In 2001, state officials took control of the McDowell County school system, which local officials had run into the ground despite receiving from state taxpayers more money per pupil than the national average.
McDowell's school system included schools without principals, at least one teacher with no college degree, and students who could not attend because the district failed to hire substitutes when bus drivers called in sick.
Those students were marked as present anyway to keep attendance looking good. Officials fudged test scores. There were irregularities in central office spending.
Now, 12 years later, the state has finally passed control back to a local school board that has an energetic new partner - Reconnecting McDowell.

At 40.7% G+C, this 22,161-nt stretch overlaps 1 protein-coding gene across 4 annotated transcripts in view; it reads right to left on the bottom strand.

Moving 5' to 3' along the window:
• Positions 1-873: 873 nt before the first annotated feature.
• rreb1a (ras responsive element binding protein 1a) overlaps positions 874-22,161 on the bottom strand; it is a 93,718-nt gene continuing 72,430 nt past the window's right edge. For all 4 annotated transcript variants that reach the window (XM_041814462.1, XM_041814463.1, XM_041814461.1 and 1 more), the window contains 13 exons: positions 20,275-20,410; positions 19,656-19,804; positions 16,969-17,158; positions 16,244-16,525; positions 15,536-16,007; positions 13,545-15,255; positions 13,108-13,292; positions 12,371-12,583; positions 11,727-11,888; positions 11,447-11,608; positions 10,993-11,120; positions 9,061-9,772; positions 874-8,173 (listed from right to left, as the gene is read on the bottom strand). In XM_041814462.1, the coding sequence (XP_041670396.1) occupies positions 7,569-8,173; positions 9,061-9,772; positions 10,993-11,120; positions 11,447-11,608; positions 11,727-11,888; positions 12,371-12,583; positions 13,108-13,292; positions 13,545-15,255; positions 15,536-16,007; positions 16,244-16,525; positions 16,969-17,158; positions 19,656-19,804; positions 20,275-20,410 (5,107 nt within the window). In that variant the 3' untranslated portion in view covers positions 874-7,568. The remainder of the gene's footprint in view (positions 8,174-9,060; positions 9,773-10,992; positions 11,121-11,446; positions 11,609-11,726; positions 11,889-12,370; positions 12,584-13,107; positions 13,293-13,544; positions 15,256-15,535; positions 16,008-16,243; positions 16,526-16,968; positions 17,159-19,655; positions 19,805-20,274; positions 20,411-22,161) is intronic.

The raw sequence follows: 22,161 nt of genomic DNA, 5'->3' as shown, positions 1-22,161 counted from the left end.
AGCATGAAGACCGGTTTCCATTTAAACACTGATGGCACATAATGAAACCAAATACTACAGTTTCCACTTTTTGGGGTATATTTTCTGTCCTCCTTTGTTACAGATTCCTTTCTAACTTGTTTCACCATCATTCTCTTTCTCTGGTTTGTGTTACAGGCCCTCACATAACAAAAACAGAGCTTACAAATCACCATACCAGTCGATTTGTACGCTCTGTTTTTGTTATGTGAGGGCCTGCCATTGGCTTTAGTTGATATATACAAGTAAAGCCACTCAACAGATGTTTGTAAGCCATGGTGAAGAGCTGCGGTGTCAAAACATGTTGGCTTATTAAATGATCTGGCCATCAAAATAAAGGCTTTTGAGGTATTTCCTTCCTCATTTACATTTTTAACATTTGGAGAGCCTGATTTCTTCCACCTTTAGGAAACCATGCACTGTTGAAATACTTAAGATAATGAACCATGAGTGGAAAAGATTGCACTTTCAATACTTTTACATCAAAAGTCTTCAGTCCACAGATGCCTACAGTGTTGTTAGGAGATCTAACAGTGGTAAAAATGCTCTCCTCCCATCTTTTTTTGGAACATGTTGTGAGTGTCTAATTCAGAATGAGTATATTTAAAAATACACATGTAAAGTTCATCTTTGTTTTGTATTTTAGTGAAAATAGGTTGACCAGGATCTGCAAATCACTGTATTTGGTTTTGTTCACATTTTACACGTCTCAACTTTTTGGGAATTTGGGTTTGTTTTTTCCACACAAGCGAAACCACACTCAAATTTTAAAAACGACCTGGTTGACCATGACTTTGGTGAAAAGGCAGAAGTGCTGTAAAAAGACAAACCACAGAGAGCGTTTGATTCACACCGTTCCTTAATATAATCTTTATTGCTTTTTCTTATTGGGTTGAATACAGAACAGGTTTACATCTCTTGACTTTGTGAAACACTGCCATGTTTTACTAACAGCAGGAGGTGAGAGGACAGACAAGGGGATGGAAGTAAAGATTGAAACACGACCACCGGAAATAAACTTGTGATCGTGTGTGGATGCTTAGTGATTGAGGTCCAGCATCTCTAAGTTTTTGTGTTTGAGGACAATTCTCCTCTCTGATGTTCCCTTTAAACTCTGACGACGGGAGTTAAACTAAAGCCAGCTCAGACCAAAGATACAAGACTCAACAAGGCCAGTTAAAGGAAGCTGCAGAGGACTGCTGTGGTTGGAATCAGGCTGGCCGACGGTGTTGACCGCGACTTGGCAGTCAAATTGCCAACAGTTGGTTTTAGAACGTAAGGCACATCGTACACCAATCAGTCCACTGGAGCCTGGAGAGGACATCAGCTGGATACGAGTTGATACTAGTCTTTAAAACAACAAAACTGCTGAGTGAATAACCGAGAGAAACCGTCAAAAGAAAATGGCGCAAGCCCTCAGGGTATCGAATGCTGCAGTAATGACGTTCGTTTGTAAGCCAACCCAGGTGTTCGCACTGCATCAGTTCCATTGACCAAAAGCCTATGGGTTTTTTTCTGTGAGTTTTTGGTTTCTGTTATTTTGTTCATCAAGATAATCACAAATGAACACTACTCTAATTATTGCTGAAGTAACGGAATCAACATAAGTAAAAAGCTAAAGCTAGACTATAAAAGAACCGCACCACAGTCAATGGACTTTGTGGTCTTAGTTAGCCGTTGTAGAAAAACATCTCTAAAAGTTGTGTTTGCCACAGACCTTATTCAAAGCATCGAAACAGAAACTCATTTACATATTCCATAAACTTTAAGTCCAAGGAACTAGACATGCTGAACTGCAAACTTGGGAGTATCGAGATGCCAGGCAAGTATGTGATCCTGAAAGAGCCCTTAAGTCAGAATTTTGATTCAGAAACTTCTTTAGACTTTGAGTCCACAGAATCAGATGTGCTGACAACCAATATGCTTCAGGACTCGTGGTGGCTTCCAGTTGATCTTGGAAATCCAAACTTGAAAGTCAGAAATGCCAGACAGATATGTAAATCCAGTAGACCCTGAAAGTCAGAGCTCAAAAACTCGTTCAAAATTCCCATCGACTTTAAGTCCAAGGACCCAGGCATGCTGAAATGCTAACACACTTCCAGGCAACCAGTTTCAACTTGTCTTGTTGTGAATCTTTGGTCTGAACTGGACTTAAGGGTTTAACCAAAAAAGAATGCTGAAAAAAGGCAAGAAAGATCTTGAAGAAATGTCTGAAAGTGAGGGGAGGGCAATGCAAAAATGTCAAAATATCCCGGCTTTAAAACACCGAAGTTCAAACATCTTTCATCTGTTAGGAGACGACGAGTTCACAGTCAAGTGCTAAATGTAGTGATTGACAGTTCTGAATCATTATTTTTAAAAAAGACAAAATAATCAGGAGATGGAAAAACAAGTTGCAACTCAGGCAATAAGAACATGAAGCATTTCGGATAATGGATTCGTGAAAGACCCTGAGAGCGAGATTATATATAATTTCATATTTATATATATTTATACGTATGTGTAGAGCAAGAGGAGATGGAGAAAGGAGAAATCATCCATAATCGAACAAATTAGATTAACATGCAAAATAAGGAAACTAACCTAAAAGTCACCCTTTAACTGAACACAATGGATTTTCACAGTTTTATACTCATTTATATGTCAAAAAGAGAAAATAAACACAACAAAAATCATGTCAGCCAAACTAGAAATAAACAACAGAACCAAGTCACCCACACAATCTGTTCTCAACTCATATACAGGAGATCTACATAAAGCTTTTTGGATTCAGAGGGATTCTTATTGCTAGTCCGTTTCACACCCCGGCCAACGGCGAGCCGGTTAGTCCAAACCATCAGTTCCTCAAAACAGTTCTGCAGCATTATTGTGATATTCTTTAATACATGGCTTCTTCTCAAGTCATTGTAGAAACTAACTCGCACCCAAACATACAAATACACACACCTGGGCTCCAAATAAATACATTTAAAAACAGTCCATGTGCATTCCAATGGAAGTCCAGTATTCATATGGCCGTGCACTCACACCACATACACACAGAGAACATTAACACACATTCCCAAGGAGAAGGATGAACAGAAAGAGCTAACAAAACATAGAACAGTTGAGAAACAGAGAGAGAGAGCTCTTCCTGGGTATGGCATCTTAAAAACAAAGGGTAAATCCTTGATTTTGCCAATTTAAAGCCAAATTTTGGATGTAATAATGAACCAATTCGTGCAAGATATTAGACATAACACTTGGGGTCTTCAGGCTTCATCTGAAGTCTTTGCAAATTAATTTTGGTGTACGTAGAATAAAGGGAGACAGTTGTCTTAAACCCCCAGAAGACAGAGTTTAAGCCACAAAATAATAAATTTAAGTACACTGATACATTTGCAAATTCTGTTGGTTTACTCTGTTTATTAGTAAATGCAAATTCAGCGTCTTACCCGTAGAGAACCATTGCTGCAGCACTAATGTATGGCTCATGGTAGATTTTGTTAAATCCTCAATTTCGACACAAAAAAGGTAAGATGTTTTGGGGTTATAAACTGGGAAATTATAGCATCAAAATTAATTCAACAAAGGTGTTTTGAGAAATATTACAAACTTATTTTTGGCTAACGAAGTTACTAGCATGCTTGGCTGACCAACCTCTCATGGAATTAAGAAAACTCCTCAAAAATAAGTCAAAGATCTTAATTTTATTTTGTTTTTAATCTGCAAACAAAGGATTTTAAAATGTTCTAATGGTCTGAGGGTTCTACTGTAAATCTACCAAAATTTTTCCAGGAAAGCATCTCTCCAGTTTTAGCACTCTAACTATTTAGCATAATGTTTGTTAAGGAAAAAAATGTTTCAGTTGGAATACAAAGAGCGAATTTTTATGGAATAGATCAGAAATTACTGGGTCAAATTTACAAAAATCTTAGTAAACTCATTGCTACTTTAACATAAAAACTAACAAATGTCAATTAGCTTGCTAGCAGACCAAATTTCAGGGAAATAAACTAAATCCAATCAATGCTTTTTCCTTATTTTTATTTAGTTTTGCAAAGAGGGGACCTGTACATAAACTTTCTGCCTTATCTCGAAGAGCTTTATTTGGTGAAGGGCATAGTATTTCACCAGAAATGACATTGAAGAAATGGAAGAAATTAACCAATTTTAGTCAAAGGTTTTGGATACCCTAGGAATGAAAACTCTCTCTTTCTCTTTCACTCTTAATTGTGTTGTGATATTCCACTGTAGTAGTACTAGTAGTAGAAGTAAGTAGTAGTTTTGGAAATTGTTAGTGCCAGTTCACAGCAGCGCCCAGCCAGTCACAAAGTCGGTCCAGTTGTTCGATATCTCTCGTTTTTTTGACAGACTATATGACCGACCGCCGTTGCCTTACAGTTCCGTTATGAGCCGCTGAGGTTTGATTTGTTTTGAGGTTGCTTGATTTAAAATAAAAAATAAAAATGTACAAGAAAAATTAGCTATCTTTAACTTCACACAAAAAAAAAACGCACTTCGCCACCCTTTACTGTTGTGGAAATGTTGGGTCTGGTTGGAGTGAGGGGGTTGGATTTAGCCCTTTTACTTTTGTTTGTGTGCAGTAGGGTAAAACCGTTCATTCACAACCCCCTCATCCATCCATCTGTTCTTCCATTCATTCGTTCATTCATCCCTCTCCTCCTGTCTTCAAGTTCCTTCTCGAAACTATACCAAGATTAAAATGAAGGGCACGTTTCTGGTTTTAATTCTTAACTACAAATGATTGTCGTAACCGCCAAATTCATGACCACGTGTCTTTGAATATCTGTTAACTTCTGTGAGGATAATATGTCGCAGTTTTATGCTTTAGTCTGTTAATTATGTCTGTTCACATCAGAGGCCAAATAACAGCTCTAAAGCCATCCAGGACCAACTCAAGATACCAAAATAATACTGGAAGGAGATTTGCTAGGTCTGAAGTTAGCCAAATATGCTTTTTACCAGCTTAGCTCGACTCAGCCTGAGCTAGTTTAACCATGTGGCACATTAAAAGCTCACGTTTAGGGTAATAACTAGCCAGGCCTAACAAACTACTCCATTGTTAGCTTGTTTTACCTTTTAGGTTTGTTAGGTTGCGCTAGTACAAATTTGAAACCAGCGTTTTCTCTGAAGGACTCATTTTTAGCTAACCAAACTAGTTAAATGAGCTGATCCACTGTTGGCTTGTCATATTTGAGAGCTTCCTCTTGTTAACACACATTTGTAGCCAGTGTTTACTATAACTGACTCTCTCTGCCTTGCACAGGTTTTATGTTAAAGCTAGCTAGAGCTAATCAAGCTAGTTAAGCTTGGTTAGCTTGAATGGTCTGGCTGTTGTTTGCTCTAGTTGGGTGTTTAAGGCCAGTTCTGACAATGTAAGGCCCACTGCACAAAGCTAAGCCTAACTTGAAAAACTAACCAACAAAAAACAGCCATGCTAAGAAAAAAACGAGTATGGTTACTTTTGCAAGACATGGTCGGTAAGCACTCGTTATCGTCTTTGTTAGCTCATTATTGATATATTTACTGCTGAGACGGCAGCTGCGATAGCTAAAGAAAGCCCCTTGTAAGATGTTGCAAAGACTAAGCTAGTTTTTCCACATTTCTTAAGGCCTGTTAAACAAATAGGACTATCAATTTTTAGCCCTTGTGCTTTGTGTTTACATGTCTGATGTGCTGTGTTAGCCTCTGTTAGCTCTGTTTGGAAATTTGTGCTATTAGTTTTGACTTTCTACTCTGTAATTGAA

It's a public-private partnership headed by Randi Weingarten, president of the American Federation of Teachers, and Gayle Manchin, a state school board member and the wife of Sen. Joe Manchin.
Their partnership's efforts are laudable, but this is not the first time someone has tried to save McDowell County. In the 1960s, the federal government invested money to help the county make the transition as the coal industry died out.
"Eight community centers were opened, each with a library and recreation area, classrooms for Head Start and well-equipped sewing and cooking areas.
Instructors were hired to teach adult education and home economics," the New York Times wrote in an article in 1966. "Recreation directors were employed.